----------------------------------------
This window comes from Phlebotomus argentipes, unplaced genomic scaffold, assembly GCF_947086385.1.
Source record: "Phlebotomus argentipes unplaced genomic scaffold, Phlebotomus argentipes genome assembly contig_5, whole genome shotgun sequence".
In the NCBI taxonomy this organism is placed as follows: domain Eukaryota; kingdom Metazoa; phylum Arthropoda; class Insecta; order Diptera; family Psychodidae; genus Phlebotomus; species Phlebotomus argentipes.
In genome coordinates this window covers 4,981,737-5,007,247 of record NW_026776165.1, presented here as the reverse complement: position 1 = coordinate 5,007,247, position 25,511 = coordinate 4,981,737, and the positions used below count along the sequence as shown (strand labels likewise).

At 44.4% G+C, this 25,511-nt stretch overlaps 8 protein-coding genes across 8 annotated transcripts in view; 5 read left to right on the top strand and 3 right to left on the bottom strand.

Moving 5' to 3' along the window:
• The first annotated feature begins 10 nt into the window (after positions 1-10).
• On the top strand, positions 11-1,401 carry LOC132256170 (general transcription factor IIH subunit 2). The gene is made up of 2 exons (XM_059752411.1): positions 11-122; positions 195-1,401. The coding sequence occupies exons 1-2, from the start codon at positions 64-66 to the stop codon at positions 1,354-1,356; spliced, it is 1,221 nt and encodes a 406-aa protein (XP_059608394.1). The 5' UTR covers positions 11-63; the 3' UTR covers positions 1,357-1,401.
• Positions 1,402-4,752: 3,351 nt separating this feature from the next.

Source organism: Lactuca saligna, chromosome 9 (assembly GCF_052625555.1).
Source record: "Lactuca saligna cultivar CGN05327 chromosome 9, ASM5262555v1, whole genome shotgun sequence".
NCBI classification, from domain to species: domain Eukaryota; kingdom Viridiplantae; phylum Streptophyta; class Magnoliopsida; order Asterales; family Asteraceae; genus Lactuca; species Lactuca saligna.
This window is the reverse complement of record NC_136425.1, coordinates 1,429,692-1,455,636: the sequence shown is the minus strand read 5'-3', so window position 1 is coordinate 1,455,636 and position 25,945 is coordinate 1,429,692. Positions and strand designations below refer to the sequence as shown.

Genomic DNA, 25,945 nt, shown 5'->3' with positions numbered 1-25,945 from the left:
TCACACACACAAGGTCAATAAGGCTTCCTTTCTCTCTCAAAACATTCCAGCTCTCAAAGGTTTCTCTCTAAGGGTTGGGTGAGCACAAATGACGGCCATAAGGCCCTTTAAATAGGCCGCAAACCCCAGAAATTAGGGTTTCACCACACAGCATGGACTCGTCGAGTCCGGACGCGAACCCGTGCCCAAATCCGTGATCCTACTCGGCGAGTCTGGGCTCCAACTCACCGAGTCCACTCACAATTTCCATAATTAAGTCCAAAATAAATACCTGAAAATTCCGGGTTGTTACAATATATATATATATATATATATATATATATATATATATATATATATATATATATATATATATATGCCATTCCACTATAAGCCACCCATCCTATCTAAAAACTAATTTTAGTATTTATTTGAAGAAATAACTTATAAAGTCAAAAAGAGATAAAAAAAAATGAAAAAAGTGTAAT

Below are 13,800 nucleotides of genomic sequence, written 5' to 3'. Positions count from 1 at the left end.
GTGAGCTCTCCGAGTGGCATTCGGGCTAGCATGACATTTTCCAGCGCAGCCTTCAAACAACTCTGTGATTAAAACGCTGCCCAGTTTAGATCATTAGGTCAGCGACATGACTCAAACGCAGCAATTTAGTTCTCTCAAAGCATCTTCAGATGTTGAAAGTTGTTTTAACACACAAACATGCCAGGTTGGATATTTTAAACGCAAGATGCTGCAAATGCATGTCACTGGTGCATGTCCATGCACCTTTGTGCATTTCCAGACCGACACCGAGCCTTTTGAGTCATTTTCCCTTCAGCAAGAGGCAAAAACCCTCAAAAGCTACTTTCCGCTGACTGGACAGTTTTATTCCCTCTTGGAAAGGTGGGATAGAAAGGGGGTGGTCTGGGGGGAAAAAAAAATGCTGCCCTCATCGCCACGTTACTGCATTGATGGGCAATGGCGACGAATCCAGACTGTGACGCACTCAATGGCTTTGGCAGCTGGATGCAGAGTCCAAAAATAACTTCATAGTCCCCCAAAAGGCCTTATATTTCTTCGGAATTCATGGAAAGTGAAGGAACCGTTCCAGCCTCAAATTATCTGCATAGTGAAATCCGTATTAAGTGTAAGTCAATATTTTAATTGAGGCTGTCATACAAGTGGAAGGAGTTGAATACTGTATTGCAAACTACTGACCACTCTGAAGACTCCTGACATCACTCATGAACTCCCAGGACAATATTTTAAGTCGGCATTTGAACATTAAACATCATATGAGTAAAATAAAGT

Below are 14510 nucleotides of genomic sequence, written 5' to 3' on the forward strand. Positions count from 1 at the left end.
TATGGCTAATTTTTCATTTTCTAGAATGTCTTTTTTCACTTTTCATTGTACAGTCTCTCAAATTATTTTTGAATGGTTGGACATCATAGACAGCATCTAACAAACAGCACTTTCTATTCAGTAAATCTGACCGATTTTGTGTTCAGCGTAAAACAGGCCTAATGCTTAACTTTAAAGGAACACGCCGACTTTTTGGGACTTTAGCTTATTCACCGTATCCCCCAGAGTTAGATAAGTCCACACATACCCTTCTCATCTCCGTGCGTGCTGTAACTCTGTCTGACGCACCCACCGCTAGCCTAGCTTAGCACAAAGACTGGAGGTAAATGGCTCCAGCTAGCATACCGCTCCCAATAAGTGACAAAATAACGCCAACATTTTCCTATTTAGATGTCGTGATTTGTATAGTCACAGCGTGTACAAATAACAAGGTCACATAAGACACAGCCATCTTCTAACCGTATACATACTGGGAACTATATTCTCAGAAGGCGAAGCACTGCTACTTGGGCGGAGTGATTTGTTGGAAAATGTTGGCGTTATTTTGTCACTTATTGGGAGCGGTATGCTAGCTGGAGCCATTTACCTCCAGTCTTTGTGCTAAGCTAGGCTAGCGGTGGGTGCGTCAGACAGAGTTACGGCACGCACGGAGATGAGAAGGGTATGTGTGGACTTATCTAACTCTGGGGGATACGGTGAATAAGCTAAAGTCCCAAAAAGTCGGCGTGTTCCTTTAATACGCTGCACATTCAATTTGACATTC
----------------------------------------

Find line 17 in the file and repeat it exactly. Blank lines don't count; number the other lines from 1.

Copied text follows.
GTGAGCTCTCCGAGTGGCATTCGGGCTAGCATGACATTTTCCAGCGCAGCCTTCAAACAACTCTGTGATTAAAACGCTGCCCAGTTTAGATCATTAGGTCAGCGACATGACTCAAACGCAGCAATTTAGTTCTCTCAAAGCATCTTCAGATGTTGAAAGTTGTTTTAACACACAAACATGCCAGGTTGGATATTTTAAACGCAAGATGCTGCAAATGCATGTCACTGGTGCATGTCCATGCACCTTTGTGCATTTCCAGACCGACACCGAGCCTTTTGAGTCATTTTCCCTTCAGCAAGAGGCAAAAACCCTCAAAAGCTACTTTCCGCTGACTGGACAGTTTTATTCCCTCTTGGAAAGGTGGGATAGAAAGGGGGTGGTCTGGGGGGAAAAAAAAATGCTGCCCTCATCGCCACGTTACTGCATTGATGGGCAATGGCGACGAATCCAGACTGTGACGCACTCAATGGCTTTGGCAGCTGGATGCAGAGTCCAAAAATAACTTCATAGTCCCCCAAAAGGCCTTATATTTCTTCGGAATTCATGGAAAGTGAAGGAACCGTTCCAGCCTCAAATTATCTGCATAGTGAAATCCGTATTAAGTGTAAGTCAATATTTTAATTGAGGCTGTCATACAAGTGGAAGGAGTTGAATACTGTATTGCAAACTACTGACCACTCTGAAGACTCCTGACATCACTCATGAACTCCCAGGACAATATTTTAAGTCGGCATTTGAACATTAAACATCATATGAGTAAAATAAAGT